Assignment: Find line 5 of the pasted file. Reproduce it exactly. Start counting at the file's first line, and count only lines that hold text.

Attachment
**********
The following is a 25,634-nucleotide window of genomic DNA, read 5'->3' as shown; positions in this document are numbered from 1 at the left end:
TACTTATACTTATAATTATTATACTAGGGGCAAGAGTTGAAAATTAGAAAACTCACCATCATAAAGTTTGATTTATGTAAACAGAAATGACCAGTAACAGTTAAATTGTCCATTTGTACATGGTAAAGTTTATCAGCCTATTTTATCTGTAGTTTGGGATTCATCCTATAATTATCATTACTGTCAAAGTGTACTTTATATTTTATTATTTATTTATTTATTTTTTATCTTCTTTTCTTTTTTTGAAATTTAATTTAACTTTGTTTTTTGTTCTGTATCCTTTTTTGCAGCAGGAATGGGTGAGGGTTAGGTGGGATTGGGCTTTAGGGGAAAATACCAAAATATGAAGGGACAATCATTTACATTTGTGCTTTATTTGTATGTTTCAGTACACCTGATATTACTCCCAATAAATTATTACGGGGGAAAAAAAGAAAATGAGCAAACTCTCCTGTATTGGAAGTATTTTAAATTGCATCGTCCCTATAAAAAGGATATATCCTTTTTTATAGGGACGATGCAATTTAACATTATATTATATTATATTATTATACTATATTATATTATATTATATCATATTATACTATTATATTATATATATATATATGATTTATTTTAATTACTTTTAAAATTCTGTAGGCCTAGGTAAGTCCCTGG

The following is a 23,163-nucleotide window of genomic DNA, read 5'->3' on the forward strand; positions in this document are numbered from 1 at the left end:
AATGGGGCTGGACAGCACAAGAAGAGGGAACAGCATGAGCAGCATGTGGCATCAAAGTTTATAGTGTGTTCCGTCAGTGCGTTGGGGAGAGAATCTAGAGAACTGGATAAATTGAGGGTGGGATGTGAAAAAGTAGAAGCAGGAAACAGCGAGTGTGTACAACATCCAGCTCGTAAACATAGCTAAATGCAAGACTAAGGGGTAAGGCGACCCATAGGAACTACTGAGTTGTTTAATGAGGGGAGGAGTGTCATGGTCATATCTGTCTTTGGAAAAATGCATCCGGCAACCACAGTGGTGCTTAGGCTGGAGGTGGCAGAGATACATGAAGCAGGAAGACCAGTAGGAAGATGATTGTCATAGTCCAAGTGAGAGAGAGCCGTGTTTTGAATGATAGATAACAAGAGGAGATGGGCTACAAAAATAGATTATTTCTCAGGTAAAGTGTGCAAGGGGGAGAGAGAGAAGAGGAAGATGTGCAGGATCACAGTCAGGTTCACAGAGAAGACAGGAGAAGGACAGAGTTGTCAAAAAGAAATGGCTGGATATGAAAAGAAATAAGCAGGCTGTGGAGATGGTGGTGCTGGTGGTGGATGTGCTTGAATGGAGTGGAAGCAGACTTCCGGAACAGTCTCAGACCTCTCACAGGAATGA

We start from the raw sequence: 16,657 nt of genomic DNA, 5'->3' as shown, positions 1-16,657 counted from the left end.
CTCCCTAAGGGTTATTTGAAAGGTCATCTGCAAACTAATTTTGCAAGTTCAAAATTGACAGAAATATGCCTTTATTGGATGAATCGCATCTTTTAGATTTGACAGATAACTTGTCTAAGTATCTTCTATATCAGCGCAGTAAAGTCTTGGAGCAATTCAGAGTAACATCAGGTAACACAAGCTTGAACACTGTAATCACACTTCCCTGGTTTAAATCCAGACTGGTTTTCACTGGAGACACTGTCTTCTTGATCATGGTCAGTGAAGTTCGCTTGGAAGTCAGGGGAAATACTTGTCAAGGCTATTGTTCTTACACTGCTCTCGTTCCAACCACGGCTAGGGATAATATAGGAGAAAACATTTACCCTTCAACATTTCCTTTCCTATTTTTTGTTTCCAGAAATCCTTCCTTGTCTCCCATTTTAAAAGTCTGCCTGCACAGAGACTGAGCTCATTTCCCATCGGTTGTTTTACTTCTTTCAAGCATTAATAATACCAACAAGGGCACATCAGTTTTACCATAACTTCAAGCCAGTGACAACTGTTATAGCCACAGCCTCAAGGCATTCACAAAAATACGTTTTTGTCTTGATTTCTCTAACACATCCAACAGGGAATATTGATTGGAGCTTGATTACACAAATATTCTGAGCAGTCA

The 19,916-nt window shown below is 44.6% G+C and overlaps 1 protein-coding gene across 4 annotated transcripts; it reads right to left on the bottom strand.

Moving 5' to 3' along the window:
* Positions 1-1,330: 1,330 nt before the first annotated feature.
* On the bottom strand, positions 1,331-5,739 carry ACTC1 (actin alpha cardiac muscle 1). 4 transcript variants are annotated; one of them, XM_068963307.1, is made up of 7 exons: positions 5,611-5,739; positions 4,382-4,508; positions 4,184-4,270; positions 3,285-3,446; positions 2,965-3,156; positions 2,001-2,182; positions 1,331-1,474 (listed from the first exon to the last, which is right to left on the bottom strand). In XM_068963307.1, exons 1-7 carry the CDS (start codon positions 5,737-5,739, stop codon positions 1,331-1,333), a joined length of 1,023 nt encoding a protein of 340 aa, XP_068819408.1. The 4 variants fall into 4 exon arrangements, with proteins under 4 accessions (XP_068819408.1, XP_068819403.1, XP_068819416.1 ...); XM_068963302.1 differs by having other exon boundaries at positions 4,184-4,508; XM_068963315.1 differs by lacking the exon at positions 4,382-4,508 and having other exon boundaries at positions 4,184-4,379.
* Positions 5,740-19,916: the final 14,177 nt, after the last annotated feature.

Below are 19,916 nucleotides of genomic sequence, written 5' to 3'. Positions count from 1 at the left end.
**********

We start from the raw sequence: 16,657 nt of genomic DNA, 5'->3' as shown, positions 1-16,657 counted from the left end.